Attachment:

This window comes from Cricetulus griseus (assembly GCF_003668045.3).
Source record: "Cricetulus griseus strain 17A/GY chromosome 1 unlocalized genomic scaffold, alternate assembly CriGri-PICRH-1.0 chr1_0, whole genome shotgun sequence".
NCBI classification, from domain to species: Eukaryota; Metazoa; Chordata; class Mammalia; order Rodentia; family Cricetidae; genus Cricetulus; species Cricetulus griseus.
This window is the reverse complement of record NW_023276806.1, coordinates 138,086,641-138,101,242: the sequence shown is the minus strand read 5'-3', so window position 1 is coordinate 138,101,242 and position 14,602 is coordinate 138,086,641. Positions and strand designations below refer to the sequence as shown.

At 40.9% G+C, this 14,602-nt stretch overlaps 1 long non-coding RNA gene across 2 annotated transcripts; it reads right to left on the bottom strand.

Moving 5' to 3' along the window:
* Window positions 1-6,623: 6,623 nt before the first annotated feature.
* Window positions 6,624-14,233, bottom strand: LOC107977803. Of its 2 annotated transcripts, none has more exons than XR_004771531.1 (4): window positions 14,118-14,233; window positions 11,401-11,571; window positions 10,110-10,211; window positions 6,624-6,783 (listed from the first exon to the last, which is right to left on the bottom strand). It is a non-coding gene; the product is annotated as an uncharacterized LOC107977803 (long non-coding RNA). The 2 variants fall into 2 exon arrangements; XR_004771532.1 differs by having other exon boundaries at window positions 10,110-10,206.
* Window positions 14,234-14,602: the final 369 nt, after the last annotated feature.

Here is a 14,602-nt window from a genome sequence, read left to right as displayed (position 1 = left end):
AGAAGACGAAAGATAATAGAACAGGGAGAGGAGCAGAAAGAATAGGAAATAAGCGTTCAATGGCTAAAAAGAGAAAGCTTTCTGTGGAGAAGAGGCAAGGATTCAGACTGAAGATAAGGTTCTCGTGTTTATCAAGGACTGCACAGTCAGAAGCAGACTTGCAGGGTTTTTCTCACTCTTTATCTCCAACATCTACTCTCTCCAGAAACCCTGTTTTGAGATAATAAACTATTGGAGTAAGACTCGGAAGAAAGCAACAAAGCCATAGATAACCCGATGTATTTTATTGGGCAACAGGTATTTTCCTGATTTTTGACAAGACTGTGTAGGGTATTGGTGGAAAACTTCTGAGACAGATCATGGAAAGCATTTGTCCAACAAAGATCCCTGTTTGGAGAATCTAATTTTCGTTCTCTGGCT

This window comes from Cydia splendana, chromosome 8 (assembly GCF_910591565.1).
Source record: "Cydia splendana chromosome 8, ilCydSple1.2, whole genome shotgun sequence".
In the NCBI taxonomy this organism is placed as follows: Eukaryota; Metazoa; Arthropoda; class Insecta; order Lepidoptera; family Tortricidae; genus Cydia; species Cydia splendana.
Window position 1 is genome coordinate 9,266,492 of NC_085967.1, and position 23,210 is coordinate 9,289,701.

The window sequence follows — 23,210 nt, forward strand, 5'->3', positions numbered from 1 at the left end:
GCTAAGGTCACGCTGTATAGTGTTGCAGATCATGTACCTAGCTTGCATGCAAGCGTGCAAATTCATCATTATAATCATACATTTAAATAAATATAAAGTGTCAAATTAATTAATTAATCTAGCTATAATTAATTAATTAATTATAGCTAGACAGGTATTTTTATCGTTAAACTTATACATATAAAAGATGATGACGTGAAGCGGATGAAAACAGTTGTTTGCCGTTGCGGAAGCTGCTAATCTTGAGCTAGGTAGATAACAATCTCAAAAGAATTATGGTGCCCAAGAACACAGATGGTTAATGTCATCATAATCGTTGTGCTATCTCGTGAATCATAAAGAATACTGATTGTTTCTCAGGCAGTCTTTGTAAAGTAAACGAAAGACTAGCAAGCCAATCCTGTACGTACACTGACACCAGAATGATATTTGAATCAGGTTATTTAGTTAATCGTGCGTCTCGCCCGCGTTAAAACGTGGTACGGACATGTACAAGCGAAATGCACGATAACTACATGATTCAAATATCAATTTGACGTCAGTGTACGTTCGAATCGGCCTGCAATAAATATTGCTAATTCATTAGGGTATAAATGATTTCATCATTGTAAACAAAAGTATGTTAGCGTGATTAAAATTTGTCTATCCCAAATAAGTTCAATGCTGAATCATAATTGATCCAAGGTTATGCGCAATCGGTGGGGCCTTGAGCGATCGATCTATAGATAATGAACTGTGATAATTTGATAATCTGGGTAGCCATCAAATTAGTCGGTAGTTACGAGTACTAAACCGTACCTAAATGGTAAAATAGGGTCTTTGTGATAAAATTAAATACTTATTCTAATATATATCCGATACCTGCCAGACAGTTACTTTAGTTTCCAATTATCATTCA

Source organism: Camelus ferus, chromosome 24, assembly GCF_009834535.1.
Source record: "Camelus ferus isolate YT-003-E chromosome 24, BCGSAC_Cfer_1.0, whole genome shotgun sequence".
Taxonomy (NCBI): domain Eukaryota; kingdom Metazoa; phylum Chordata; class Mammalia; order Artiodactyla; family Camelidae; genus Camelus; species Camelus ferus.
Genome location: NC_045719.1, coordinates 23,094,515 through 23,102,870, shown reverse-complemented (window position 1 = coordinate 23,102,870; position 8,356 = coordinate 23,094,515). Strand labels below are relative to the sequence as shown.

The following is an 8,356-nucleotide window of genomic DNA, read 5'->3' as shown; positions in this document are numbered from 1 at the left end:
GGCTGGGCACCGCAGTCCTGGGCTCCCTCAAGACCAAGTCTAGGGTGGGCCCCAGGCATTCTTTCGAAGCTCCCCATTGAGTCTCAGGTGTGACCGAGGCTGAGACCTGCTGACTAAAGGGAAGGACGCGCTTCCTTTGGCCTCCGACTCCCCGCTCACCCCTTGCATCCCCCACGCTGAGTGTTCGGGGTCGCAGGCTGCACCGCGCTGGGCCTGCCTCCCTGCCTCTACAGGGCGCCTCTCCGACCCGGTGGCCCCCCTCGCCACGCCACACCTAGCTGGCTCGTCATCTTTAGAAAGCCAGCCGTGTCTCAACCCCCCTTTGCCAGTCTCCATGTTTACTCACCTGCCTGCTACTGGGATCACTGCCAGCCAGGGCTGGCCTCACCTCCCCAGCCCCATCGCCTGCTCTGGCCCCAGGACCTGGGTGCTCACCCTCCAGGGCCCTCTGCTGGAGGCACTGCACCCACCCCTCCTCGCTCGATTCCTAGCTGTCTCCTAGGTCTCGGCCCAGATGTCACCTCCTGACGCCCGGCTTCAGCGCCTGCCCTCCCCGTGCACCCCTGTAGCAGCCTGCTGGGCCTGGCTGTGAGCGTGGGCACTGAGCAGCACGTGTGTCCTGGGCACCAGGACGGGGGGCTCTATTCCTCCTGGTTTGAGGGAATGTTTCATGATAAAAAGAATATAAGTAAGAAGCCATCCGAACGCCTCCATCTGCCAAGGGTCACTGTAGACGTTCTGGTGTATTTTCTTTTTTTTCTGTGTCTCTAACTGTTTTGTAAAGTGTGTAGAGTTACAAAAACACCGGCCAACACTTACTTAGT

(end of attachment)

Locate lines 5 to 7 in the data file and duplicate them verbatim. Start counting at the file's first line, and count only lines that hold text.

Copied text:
At 40.9% G+C, this 14,602-nt stretch overlaps 1 long non-coding RNA gene across 2 annotated transcripts; it reads right to left on the bottom strand.

Moving 5' to 3' along the window:
* Window positions 1-6,623: 6,623 nt before the first annotated feature.